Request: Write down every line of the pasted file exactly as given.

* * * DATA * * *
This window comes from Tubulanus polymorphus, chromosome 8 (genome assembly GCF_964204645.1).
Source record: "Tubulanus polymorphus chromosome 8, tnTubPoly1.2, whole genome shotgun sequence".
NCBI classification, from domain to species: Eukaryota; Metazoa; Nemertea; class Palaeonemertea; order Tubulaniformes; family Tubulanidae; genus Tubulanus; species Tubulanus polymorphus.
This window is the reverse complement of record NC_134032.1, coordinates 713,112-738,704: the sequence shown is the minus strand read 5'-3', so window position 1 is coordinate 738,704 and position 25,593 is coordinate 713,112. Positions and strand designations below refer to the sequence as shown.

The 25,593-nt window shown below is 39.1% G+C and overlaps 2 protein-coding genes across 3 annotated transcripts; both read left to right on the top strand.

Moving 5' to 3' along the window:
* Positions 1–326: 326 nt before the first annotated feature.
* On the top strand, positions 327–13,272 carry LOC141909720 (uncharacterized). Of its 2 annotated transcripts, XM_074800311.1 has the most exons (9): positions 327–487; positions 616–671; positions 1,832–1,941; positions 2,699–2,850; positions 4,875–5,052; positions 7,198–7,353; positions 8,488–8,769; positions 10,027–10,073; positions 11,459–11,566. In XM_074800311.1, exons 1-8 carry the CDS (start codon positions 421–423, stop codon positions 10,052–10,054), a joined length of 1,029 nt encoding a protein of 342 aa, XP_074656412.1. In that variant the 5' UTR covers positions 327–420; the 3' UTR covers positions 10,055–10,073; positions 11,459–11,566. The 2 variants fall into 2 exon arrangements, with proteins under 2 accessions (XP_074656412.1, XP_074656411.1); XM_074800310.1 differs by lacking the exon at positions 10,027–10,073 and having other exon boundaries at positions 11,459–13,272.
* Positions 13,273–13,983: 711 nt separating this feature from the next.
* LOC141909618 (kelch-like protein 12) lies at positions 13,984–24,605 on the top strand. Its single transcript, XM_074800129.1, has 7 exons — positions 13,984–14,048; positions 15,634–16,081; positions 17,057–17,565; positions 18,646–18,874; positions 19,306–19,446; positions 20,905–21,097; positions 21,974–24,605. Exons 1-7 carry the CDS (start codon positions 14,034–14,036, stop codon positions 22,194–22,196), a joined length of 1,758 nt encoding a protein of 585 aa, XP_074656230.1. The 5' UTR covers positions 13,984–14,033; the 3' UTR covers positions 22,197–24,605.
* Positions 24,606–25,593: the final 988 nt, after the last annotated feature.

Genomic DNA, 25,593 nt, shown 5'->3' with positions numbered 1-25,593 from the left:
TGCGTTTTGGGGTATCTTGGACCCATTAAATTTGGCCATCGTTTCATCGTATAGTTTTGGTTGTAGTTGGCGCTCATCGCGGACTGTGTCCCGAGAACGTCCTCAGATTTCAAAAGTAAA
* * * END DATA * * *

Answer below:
This window comes from Tubulanus polymorphus, chromosome 8 (genome assembly GCF_964204645.1).
Source record: "Tubulanus polymorphus chromosome 8, tnTubPoly1.2, whole genome shotgun sequence".
NCBI classification, from domain to species: Eukaryota; Metazoa; Nemertea; class Palaeonemertea; order Tubulaniformes; family Tubulanidae; genus Tubulanus; species Tubulanus polymorphus.
This window is the reverse complement of record NC_134032.1, coordinates 713,112-738,704: the sequence shown is the minus strand read 5'-3', so window position 1 is coordinate 738,704 and position 25,593 is coordinate 713,112. Positions and strand designations below refer to the sequence as shown.

The 25,593-nt window shown below is 39.1% G+C and overlaps 2 protein-coding genes across 3 annotated transcripts; both read left to right on the top strand.

Moving 5' to 3' along the window:
* Positions 1–326: 326 nt before the first annotated feature.
* On the top strand, positions 327–13,272 carry LOC141909720 (uncharacterized). Of its 2 annotated transcripts, XM_074800311.1 has the most exons (9): positions 327–487; positions 616–671; positions 1,832–1,941; positions 2,699–2,850; positions 4,875–5,052; positions 7,198–7,353; positions 8,488–8,769; positions 10,027–10,073; positions 11,459–11,566. In XM_074800311.1, exons 1-8 carry the CDS (start codon positions 421–423, stop codon positions 10,052–10,054), a joined length of 1,029 nt encoding a protein of 342 aa, XP_074656412.1. In that variant the 5' UTR covers positions 327–420; the 3' UTR covers positions 10,055–10,073; positions 11,459–11,566. The 2 variants fall into 2 exon arrangements, with proteins under 2 accessions (XP_074656412.1, XP_074656411.1); XM_074800310.1 differs by lacking the exon at positions 10,027–10,073 and having other exon boundaries at positions 11,459–13,272.
* Positions 13,273–13,983: 711 nt separating this feature from the next.
* LOC141909618 (kelch-like protein 12) lies at positions 13,984–24,605 on the top strand. Its single transcript, XM_074800129.1, has 7 exons — positions 13,984–14,048; positions 15,634–16,081; positions 17,057–17,565; positions 18,646–18,874; positions 19,306–19,446; positions 20,905–21,097; positions 21,974–24,605. Exons 1-7 carry the CDS (start codon positions 14,034–14,036, stop codon positions 22,194–22,196), a joined length of 1,758 nt encoding a protein of 585 aa, XP_074656230.1. The 5' UTR covers positions 13,984–14,033; the 3' UTR covers positions 22,197–24,605.
* Positions 24,606–25,593: the final 988 nt, after the last annotated feature.

Genomic DNA, 25,593 nt, shown 5'->3' with positions numbered 1-25,593 from the left:
TGCGTTTTGGGGTATCTTGGACCCATTAAATTTGGCCATCGTTTCATCGTATAGTTTTGGTTGTAGTTGGCGCTCATCGCGGACTGTGTCCCGAGAACGTCCTCAGATTTCAAAAGTAAA